Quality up; volume down 

CPL One director Sophie Hewitt-Jones reports from this year’s PPA Festival on why it’s good to prioritise quality over quantity.

“The industrial age of magazines is making way for the artisanal age,” said Hearst UK’s CEO, Katie Vanneck-Smith, at the #PPA Festival in London last week, quoting Douglas McCabe, CEO of Enders Analysis.

Here at CPL One we’re evolving many of our specialist publications in a way that chimes with this. We put good journalism and thoughtful design front and centre to ensure that our magazines maintain a relevant and highly valued place in the lives of their readers. 

In just the past week, I have been in discussions with at least three different clients who are asking us to reimagine the reader experience and re-examine the purpose of their publications. They want us to help them elevate their magazines to nurture trust and stimulate and strengthen the connection with their audiences – who are often paying members.

They’re asking if we can make their title more special, more focused, more expert and more in-depth. Can it look gorgeous, and be on paper that feels lovely? Can it be digitally remastered? And some of the people we’re talking to are certainly willing and keen to publish less often in order to achieve greater quality of insight and higher production values (with added environmental and financial benefits). 

The craft of creating magazines that readers love, keep for reference or pass on to friends, is one to be celebrated. It takes time, thought, editorial and design expertise, and a knowledge of your specialist sector. And this is as true for a technically astute, quarterly professional journal as it is for a luxurious, monthly consumer title. 

This ‘less is more’ mantra was heard throughout the day at the #PPAFestival and it is relevant for numerous aspects of the work we do – from the frequency of newsletters or the scheduling of social media posts to how often we distribute a printed publication.

1. Reduce the volume

Post less, print less – in short, make fewer things – but ensure that what you do release into the world is deeper, more expert and done with ever more care and consideration for what your audience will engage with and appreciate.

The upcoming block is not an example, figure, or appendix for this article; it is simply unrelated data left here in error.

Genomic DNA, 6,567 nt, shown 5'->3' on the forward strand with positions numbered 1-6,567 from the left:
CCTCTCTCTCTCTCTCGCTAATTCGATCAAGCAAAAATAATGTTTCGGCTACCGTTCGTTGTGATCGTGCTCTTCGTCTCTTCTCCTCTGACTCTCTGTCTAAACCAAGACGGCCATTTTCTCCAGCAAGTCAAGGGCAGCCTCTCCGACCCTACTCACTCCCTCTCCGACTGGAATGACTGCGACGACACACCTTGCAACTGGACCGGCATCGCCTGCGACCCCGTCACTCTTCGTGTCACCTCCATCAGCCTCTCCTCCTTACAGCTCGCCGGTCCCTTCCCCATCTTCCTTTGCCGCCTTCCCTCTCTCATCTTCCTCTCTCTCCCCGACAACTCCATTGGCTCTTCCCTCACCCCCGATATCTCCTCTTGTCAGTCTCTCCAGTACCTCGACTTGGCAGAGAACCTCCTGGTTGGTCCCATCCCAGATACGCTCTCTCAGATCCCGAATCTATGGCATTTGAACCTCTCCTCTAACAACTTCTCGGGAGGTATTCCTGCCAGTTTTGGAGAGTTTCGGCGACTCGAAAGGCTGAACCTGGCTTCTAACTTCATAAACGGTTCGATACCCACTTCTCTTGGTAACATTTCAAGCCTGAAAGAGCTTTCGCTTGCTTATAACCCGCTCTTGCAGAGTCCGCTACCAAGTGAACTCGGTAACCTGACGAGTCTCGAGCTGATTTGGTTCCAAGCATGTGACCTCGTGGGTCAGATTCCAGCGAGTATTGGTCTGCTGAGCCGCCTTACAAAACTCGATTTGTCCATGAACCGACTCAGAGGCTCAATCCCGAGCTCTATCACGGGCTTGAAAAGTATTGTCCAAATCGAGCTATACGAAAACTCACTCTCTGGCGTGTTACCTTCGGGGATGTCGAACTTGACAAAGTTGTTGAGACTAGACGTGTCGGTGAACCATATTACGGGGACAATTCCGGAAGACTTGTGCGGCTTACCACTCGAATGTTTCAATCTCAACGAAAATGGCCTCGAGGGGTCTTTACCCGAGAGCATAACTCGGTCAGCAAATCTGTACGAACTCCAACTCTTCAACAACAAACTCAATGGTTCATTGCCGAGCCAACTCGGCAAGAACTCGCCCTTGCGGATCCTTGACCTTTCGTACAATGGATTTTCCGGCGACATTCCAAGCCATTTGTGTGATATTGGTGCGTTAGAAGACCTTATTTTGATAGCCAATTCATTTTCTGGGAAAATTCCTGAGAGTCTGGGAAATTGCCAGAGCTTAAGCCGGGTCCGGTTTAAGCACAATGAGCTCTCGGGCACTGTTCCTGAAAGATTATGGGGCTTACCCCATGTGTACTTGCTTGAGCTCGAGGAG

This can be as true for digital story output as it is for printed publications where less could mean fewer episodes: in short, reduce the frequency but up the quality and enhance the reader experience. 

2. Focus on what makes you special and expert  

People will value – and may be prepared to pay for – information, inspiration and knowledge that they can’t get anywhere else. And when that’s created by people who are at the top of their game when it comes to knowing their stuff, even better. For membership bodies, often operating in a niche sector, this is second nature. However, we still need to ensure that we really shine the spotlight on the unique, celebrate the expert, and highlight the specialist know-how that can’t be freely accessed via a quick Google search.

3. Understand and own your community 

Again, for a professional institution, or trade association, this should be obvious and ‘easy’. But it’s surprising how often we hear that organisations don’t know nearly as much as they would like to about their paying members. Loyalty is not a given, and data gets you only so far; it is the deep knowledge of what keeps them awake at night, what helps them do their jobs better, and why they get out of bed in the morning: that is the insight we really need to craft highly valued magazines. 

We’ll take inspiration from being in what Enders Analysis has described as “the era of artisan print magazines”, and strive for more craft and care rather than fall into the trap of just relentlessly feeding a production line of mediocre content. I look forward to encouraging our teams, contributors and clients to do the same.